Berkeley writer and lifelong swimmer Bonnie Tsui is the author of the recently published book Why We Swim, an eloquent look at our complex relationship with the water. A frequent contributor to The New York Times and The California Sunday Magazine, Tsui will publish her first children’s book, Sarah and the Big Wave, about big-wave women surfers, in spring 2021.
Q: How have you been getting your water fix during the pandemic, with the pools in our region shut down?
A: In pre-pandemic times, I’d go surfing three days a week and swim in the pool four days a week. These days I’m still surfing, usually going to Pacifica to surf at dawn, but now I’m mixing it up with open-water swimming at Keller Beach in Point Richmond. It is my new favorite place!
Q: Why do you think you are drawn to water?
A: I have always been clumsy on land. I am always crashing into things and don’t notice stuff like doorknobs. But in the water I feel comfortable, at home, and unhurried. I also have a busy brain, and being in the water forces you to be present.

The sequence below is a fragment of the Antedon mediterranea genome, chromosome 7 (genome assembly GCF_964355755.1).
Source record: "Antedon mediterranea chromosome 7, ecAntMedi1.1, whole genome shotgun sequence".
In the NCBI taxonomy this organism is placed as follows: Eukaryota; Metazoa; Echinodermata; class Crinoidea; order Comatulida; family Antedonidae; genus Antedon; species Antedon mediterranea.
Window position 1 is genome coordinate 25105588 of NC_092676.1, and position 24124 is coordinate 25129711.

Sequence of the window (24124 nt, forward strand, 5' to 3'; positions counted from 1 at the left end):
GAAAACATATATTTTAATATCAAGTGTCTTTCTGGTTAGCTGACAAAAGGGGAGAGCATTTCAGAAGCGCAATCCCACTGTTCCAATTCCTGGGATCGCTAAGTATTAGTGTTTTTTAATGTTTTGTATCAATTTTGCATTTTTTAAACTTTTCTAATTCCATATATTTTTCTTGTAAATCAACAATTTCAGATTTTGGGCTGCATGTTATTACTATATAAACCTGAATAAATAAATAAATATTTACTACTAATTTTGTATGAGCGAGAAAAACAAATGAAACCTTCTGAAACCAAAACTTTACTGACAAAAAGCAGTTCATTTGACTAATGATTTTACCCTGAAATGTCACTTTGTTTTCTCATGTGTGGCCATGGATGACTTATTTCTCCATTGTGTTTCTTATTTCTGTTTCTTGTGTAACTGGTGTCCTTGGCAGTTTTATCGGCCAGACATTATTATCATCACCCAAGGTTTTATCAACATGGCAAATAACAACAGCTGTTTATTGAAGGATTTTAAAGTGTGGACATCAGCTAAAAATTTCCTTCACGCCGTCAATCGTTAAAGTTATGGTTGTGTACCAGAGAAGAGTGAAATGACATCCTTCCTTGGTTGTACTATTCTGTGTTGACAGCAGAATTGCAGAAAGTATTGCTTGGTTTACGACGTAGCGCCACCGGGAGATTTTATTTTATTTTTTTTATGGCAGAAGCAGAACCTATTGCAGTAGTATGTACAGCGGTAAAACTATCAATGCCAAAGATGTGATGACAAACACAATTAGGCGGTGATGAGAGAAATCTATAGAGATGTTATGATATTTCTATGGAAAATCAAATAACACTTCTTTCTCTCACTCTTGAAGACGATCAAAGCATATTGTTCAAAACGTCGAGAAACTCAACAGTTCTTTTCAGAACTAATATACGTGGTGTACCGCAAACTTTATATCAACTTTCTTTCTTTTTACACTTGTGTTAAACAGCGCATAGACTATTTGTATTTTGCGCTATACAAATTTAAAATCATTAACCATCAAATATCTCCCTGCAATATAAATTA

Q: How has swimming been especially important for you during this health crisis?
A: Swimming has helped me get through a lot of difficult times, and this is certainly no exception. The meditative process of counting laps or counting your breaths takes you out of your regular headspace, and that’s great, especially now. Another reason I swim is for the community of other swimmers, many of whom, like me, have transitioned to open-water swimming during the pandemic. We share a love for the state of being in the water, and there is a comfort to that rhythm when you see the same people every day.
Q: What’s one of the most challenging swims you’ve ever done?
A: The Alcatraz swim is a favorite. It can be very challenging because of the currents and the water temperature, and you’re right in the shipping lane. I have an appreciation for the massive swing in the volume of water pushing in and out of the Bay—you realize that’s how this place was a really effective prison for so long.
Q: Besides swimming, you have written about everything from food to travel to climate change. Do you see a common denominator in all of your subjects?
A: I am interested in humanity and why we think the way we do. I like to profile people and tell specific stories that have a larger meaning. I just follow my curiosity, because I want to be genuinely interested and thoughtful about the stories I choose to tell.